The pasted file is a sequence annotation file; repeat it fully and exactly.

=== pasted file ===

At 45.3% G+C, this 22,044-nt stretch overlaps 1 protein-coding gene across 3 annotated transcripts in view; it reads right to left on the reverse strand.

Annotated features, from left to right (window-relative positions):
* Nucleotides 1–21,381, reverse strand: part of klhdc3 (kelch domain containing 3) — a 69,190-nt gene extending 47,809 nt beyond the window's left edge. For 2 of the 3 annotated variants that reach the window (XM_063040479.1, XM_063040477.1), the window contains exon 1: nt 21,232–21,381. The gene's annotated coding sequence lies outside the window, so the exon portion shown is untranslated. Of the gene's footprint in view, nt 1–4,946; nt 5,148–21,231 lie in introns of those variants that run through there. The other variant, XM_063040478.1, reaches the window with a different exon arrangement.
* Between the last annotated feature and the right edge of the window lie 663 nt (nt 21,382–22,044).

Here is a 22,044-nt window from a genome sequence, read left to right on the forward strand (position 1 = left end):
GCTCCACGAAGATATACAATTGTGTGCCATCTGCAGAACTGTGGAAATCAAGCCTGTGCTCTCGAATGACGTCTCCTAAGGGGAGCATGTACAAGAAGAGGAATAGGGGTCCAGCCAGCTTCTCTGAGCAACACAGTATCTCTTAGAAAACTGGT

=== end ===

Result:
At 45.3% G+C, this 22,044-nt stretch overlaps 1 protein-coding gene across 3 annotated transcripts in view; it reads right to left on the reverse strand.

Annotated features, from left to right (window-relative positions):
* Nucleotides 1–21,381, reverse strand: part of klhdc3 (kelch domain containing 3) — a 69,190-nt gene extending 47,809 nt beyond the window's left edge. For 2 of the 3 annotated variants that reach the window (XM_063040479.1, XM_063040477.1), the window contains exon 1: nt 21,232–21,381. The gene's annotated coding sequence lies outside the window, so the exon portion shown is untranslated. Of the gene's footprint in view, nt 1–4,946; nt 5,148–21,231 lie in introns of those variants that run through there. The other variant, XM_063040478.1, reaches the window with a different exon arrangement.
* Between the last annotated feature and the right edge of the window lie 663 nt (nt 21,382–22,044).

Here is a 22,044-nt window from a genome sequence, read left to right on the forward strand (position 1 = left end):
GCTCCACGAAGATATACAATTGTGTGCCATCTGCAGAACTGTGGAAATCAAGCCTGTGCTCTCGAATGACGTCTCCTAAGGGGAGCATGTACAAGAAGAGGAATAGGGGTCCAGCCAGCTTCTCTGAGCAACACAGTATCTCTTAGAAAACTGGT